Sometimes, the mix of options available to you in an off-the-shelf product don’t measure up and you end up compromising.  With a project build, quite literally anything is possible.  Together we can evaluate what you need and match what goes into the machine to your exact requirements, without wasting money on unnecessary components.  You’ll have the chance to tailor everything from motherboard to operating system.

    1. Change the inside and out

    A project build isn’t restricted to the internal specification of the machine either; we can custom build cases and change the physical size of the machine based upon how it will be used or where it will be located.  We can even modify the design to factor in other important functional attributes like acoustics or resistance to the elements.  We’ve previously built machines for all sorts of environments including yachts, all-terrain vehicles, interactive restaurant tables and much more.

    1. A better end-user experience

    Having a machine perfectly suited to your application ultimately means you’ll deliver a better experience for your users – whether that’s performance, reliability, graphics or any other consideration that’s important.  You might end up conceding on this when you’re working within the confines of off-the-shelf options, as whilst choice can be plentiful it still doesn’t guarantee the match you might be looking for.  Likewise, there’ll be less chance of failure in operation if the specification is spot on, and you’ll have confidence that the machine will work straight out of the box every time.

    1. The chance to personalise the machine

    If you’ve created your own software and you’re looking for a Mini or Rack PC as a host appliance, there’s a good chance you’ll want the machine to reflect your company branding.  We can do just this, including adding your corporate livery, altering case colour and changing display lights used.

    1. Same Warranty coverage

    Just like our off-the-shelf machines, your project build is covered by our Standard 2-year return to base warranty.  However, if you required a longer warranty term or onsite cover we can look at a bespoke warranty cover just for your application.  It means you can confidently commission machines safe in the knowledge that you’ll receive the same levels of support in the event of a problem.

    We’ve delivered countless project builds and accordingly have an extensive library of blueprints to call upon depending on the type of machine you’re looking for.  It means project builds are informed by past experiences to create tailored options in a fraction of the time.

    If you’d like to know more, take a closer look at how we build solutions like this.  Alternatively, speak to one of our team to discuss your requirements further.

    Posted by: Geoff Undrell
    Posted in: Products, Technical Articles

  • The SSD Evolution

    Updated 15/06/2016

    10 TB 3D NAND is upon us.

    Last year we spoke in detail about the gap between traditional storage and SSD closing significantly. A lot can change in a year, a phrase which appears particularly apt to the world of SSD. Being more affordable, more powerful and with greater capacity, it’s fair to say SSD is playing a major part in ushering out traditional spinning disk storage.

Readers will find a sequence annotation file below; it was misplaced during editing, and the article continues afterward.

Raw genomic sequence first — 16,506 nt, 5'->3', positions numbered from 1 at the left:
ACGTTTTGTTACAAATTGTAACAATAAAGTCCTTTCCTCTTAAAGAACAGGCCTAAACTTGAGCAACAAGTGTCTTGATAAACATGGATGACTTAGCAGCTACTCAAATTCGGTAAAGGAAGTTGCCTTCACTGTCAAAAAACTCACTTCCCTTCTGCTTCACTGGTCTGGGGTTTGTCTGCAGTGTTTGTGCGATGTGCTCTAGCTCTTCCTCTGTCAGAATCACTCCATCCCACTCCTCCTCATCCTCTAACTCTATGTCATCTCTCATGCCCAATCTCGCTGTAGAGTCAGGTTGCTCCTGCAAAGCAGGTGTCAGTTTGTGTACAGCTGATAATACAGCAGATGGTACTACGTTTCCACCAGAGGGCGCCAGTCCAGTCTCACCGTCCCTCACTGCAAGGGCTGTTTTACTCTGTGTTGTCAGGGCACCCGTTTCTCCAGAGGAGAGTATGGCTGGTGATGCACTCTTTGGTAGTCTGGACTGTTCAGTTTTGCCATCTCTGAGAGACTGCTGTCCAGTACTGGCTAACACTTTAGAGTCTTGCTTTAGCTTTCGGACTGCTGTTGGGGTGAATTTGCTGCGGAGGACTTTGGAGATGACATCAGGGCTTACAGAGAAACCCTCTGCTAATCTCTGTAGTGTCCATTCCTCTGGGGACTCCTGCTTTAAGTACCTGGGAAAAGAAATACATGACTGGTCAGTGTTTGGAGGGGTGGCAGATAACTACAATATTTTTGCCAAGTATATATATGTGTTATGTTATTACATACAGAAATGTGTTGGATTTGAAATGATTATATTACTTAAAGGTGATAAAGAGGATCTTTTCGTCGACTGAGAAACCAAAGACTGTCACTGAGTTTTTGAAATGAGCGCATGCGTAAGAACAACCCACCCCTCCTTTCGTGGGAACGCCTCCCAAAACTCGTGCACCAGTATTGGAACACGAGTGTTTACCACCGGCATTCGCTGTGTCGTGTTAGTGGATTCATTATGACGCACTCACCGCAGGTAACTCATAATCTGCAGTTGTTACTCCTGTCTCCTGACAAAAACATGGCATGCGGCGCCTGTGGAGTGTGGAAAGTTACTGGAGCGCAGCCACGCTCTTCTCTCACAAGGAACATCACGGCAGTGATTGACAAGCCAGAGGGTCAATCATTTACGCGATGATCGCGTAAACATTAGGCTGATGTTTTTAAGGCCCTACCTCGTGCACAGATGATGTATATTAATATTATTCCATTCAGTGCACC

Previously, we suggested that SSD manufacturers were looking at new ways to increase capacities almost exponentially and that is now becoming a reality.  By adopting Micron’s 3D NAND flash chips and stacking them vertically, Intel has created an affordable 10TB SSD, which they recently announced will be making its way to market later this year. With each of these new advancements we are increasingly seeing a Moore’s Law for storage memory.

    Intel’s new solid state drive promises a huge jump in capacity and performance, yet retaining the same physical footprint – meaning positive impacts on both device size and data centre real estate.  The arrival of the new 3D NAND technology should also signal a lower price per/GB, whilst delivering significant advancements over standard Planar NAND. And if all goes to plan you should be able to reap these cost and productivity gains in the coming months.

    It’s more than just capacity                            

    If anything was holding people back from SSD, some might argue it was the capacity, but really that’s a non-argument now, especially with the arrival of 3D NAND.  Similarly, SSD uses an embedded controller to read and write data and in the early days of their development, write speeds were lower than read speeds leading to gripes compared to traditional disk alternatives. However, the current crop of SSDs offer massive jumps in performance too, offering a far more even performance symmetry – with read and write speeds potentially averaging 580 mps and 500 mps respectively, meaning less time required to store and pull data when you need it.

    The prospect of 3D NAND technology promises even greater read/write bandwidth, I/O speeds and power savings all within the next 12 months. Consequently, it appears 3D NAND will smash previous ceilings on both capacity and performance.  Perhaps its arrival will mark the final demise of spinning disk.

    If you’d like to know more about SSD and its inclusion in our products or believe the technology could lend itself to a potential challenge you face, please get in touch to talk further.

     

    Posted by: Geoff Undrell
    Posted in: News, Technical Articles